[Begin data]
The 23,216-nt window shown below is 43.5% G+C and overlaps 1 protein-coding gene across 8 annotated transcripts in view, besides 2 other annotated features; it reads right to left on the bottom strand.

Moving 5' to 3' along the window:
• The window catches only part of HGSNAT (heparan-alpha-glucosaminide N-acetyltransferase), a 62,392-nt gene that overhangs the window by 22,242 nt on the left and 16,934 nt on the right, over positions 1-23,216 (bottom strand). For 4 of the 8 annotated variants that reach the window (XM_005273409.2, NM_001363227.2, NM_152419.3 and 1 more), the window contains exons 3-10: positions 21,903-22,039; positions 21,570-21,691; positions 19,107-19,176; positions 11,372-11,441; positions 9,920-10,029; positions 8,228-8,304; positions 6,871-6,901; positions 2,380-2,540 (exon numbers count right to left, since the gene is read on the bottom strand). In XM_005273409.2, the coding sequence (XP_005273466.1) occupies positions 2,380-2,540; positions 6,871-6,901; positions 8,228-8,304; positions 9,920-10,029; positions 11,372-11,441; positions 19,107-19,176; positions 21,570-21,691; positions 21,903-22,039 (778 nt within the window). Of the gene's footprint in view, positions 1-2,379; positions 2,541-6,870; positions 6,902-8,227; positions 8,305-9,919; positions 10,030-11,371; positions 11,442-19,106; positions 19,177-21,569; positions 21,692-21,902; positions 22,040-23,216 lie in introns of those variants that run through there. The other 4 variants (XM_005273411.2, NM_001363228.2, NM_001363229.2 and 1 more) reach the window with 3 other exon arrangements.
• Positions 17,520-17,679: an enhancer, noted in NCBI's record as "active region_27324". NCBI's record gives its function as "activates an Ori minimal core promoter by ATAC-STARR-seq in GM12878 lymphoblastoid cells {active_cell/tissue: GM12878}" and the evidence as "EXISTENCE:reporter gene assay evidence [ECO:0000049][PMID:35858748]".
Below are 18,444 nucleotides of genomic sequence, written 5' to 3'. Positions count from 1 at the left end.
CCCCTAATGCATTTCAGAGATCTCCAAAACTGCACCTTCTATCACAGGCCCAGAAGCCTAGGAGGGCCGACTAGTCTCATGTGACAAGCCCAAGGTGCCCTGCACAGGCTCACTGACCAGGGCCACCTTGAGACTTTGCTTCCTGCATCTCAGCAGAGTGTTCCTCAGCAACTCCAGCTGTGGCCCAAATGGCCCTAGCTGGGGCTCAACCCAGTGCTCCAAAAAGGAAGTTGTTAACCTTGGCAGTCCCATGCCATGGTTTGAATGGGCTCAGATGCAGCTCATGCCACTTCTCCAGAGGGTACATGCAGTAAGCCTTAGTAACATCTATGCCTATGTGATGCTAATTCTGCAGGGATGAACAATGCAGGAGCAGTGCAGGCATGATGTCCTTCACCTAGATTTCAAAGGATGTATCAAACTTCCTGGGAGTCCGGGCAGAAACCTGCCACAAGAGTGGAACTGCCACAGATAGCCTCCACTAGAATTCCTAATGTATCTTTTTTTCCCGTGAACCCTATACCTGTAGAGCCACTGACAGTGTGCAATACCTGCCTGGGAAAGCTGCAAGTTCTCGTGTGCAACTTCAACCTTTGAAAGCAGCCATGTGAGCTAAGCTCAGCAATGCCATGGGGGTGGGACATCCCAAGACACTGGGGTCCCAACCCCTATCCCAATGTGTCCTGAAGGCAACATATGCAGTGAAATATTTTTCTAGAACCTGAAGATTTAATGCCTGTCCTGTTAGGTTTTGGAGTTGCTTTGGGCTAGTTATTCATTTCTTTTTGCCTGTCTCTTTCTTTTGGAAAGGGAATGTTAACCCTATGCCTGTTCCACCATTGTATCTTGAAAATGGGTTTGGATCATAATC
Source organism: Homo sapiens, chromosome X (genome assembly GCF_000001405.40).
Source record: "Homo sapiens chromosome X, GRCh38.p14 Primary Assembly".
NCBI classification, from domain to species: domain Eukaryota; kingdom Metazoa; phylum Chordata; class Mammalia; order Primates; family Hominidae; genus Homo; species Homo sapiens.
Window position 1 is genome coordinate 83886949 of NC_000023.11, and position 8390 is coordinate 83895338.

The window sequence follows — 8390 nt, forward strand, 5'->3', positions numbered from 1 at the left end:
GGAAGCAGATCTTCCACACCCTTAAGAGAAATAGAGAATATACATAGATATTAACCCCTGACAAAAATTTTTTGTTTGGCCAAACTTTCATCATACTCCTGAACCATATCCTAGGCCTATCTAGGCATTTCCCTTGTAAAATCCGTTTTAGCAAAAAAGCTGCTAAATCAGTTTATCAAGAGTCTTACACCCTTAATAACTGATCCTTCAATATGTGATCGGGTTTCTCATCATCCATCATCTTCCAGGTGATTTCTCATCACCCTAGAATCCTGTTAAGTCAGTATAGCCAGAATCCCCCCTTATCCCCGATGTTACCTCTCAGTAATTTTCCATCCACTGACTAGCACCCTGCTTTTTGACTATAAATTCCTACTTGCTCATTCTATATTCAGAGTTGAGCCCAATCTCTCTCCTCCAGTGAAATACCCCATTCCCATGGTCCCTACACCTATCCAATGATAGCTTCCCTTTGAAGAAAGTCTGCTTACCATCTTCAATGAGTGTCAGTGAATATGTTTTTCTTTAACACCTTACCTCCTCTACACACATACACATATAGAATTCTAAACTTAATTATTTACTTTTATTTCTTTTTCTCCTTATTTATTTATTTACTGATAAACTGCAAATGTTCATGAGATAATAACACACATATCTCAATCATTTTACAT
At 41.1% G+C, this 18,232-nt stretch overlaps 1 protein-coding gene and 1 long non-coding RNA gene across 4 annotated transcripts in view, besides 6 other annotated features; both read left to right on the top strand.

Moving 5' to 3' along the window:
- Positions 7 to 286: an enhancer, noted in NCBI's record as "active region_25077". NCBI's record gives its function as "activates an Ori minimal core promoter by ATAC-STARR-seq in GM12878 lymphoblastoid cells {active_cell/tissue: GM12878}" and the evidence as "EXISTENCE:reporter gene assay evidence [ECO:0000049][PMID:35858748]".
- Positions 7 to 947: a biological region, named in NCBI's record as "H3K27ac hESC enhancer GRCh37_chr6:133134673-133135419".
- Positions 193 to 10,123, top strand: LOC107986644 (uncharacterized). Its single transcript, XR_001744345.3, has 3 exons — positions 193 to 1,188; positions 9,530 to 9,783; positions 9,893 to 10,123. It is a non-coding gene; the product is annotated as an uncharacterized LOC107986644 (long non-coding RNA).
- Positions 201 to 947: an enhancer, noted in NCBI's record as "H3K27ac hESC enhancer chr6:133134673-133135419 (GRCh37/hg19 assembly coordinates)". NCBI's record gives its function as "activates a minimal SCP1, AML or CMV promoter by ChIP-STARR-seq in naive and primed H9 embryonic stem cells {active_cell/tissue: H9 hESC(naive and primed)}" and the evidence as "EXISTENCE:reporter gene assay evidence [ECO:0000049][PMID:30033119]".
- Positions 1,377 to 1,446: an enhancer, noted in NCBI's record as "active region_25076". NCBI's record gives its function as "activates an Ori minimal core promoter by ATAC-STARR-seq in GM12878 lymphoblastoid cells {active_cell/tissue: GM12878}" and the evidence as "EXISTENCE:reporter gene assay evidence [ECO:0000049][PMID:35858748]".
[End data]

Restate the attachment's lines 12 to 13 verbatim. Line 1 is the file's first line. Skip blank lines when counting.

GGAAGCAGATCTTCCACACCCTTAAGAGAAATAGAGAATATACATAGATATTAACCCCTGACAAAAATTTTTTGTTTGGCCAAACTTTCATCATACTCCTGAACCATATCCTAGGCCTATCTAGGCATTTCCCTTGTAAAATCCGTTTTAGCAAAAAAGCTGCTAAATCAGTTTATCAAGAGTCTTACACCCTTAATAACTGATCCTTCAATATGTGATCGGGTTTCTCATCATCCATCATCTTCCAGGTGATTTCTCATCACCCTAGAATCCTGTTAAGTCAGTATAGCCAGAATCCCCCCTTATCCCCGATGTTACCTCTCAGTAATTTTCCATCCACTGACTAGCACCCTGCTTTTTGACTATAAATTCCTACTTGCTCATTCTATATTCAGAGTTGAGCCCAATCTCTCTCCTCCAGTGAAATACCCCATTCCCATGGTCCCTACACCTATCCAATGATAGCTTCCCTTTGAAGAAAGTCTGCTTACCATCTTCAATGAGTGTCAGTGAATATGTTTTTCTTTAACACCTTACCTCCTCTACACACATACACATATAGAATTCTAAACTTAATTATTTACTTTTATTTCTTTTTCTCCTTATTTATTTATTTACTGATAAACTGCAAATGTTCATGAGATAATAACACACATATCTCAATCATTTTACAT
At 41.1% G+C, this 18,232-nt stretch overlaps 1 protein-coding gene and 1 long non-coding RNA gene across 4 annotated transcripts in view, besides 6 other annotated features; both read left to right on the top strand.